Who says letters to the editors can't change the world? Or at least the local co-op. "As a member of the Burlington community," Clara Rosenthal wrote in a recent missive, "I feel it is in my best interest to keep the general public aware of what is going on in their town, as well as my right to kvetch." What has Rosenthal up in arms? Nothing less than a proposed increase in the price of bagel sandwiches at City Market.
Originally priced at $3, "The bagel sandwiches at City Market have always been the best deal," she explains. "Now these same sandwiches are going up to $5.99 . . . the price of a City Market sandwich is no longer sustainable." Besides sending her letter, Rosenthal voiced her complaint to the deli manager at the co-op and posted an online petition that's garnered 27 signatures to date.
By the time Seven Days contacted Neil Delaney, City Market deli manager, he was already backpedaling. "After many discussions with customers, we really examined how we're going to cost out our sandwiches," he explained. "Our biggest outcry was actually from . . . folks who work here."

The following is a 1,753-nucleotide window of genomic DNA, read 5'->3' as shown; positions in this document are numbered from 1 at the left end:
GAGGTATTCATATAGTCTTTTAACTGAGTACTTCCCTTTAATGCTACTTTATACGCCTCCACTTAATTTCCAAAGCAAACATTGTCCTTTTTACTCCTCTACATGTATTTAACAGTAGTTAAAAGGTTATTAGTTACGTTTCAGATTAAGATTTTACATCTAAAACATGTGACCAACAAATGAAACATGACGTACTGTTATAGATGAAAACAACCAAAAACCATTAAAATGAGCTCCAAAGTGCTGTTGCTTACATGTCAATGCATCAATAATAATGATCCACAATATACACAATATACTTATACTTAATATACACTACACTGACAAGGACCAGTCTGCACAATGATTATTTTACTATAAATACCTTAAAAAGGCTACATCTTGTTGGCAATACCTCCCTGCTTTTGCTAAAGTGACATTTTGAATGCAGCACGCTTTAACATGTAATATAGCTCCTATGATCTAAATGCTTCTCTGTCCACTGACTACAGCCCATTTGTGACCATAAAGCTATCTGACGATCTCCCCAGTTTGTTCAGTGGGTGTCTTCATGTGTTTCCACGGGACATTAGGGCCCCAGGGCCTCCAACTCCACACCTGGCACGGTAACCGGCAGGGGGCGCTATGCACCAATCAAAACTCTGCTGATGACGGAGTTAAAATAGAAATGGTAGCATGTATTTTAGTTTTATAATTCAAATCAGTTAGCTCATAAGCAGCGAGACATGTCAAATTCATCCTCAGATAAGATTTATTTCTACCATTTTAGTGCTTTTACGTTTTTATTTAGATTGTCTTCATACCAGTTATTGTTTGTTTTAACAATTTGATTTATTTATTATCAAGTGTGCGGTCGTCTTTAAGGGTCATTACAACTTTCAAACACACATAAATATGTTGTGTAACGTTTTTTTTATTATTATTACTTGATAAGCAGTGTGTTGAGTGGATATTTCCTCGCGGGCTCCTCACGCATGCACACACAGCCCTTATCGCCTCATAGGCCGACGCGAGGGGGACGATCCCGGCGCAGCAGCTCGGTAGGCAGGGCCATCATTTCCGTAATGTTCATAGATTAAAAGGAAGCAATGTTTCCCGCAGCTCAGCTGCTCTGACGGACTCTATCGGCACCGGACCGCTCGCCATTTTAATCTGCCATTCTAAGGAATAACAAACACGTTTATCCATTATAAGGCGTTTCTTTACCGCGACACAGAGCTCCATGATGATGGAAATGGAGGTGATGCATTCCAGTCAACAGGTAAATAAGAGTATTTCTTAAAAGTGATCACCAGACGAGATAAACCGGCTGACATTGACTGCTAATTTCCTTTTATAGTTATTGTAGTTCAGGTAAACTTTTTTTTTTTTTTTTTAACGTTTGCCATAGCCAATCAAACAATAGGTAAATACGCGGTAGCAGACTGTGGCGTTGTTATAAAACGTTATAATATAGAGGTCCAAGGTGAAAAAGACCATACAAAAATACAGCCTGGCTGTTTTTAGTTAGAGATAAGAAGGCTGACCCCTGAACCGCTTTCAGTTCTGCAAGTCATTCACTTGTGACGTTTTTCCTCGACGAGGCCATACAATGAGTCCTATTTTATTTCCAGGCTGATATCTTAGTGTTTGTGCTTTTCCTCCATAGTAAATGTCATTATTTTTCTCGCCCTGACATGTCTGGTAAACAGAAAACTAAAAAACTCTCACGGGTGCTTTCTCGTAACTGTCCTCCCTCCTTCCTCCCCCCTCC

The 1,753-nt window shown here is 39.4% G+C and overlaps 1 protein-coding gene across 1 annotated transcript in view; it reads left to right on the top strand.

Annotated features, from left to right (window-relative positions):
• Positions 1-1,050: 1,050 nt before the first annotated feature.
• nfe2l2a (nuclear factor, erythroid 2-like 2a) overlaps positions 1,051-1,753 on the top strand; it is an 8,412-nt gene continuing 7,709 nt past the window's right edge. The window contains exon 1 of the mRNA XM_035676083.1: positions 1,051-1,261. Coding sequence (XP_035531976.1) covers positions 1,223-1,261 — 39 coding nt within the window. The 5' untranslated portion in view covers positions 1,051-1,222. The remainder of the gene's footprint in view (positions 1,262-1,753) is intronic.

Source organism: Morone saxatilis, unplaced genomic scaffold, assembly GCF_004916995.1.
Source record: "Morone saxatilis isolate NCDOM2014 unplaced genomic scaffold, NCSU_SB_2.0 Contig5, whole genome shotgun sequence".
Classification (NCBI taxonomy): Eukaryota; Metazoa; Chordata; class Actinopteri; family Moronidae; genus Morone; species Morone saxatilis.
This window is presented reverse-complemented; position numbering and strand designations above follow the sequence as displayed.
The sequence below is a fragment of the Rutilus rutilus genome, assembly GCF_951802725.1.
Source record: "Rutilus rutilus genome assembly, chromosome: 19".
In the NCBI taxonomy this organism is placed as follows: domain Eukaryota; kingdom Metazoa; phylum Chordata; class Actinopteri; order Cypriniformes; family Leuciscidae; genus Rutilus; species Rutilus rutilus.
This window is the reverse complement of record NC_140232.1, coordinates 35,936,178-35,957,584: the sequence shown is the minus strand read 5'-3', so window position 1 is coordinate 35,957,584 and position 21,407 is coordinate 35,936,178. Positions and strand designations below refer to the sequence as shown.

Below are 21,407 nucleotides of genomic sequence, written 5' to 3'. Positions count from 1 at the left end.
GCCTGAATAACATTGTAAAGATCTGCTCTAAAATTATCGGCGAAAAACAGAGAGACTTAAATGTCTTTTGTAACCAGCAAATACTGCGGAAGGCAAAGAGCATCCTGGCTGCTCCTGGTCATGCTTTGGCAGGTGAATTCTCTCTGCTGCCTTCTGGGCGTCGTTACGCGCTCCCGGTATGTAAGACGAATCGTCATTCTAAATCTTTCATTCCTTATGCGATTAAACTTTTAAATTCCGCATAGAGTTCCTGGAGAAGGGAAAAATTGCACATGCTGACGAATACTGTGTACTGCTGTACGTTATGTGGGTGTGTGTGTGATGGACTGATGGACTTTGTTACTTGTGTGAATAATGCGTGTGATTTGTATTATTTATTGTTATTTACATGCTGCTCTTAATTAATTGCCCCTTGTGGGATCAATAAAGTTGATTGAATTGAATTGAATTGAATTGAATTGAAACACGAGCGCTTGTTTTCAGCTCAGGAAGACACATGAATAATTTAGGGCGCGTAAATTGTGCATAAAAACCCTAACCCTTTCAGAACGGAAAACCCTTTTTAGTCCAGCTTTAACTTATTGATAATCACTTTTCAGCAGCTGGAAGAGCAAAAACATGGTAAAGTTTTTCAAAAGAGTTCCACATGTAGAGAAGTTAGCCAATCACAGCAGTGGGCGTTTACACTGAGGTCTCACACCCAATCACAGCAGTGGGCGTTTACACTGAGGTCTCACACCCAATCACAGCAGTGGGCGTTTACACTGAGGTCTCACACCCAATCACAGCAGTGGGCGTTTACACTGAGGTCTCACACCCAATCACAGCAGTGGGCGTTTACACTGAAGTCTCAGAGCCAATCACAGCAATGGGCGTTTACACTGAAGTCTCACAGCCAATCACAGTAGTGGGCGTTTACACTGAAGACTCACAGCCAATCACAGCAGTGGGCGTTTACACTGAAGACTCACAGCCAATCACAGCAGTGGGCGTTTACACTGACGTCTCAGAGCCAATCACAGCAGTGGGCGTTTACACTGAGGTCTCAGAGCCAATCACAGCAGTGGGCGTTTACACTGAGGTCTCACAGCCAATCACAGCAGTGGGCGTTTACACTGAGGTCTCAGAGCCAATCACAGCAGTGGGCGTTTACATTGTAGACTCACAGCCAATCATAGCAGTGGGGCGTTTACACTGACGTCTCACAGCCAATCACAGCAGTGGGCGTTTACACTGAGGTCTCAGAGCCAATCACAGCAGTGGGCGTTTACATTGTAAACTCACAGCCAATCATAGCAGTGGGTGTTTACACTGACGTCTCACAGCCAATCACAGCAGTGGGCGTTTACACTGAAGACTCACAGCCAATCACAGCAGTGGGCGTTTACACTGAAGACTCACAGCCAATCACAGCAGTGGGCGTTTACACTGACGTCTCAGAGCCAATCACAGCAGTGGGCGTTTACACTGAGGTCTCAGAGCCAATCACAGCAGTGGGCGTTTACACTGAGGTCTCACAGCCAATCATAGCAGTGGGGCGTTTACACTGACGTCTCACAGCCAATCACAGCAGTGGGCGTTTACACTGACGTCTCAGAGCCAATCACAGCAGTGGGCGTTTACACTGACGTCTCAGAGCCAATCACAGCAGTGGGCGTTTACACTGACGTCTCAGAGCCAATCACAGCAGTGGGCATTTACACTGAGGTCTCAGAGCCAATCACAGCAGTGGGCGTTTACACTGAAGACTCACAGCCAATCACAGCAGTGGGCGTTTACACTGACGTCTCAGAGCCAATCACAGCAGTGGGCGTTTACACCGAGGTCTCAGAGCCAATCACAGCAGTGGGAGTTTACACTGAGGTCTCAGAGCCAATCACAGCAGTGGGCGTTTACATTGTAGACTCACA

Still, Delaney says the price couldn't remain where it was. "We were literally giving them away," he explains. "Bagels are a lot more expensive than sliced bread and wraps." Plus, the local rounds, made by The Bagel in the New North End, are really large. The deli staff uses a half-sandwich portion of meat and cheese on each bagel-wich, but the condiments and veggies piled on top are practically full-sized servings. The original plan was to use a full portion of meat and cheese on a bagel "and charge a full sandwich price," Delaney says.
This rationale didn't satisfy protesters. "Who wants more filling on a bagel sandwich that is already hard enough to stuff into your mouth?" asks Rosenthal. So City Market came up with a new scheme: Leave the sandwich at its current size and increase the price by a smaller margin. The cheapest option, a half sandwich on bread or a wrap, will be $3.49, a bagel-wich $4.49, and a full sandwich $5.99.
How did the pricing get so out of whack in the first place? "Everything is more expensive now," says Delaney. That goes for meat and cheese, veggies and premium condiments like pesto and olive tapenade that are made in-house. Delaney points out, "We're starting to see things on invoices like fuel surcharges that we never had to pay before. Plus, we commit to buying local as much as we can." His final thrust: "We pay full health insurance for employees . . . they get paid vacations."
Spread that on your bagel.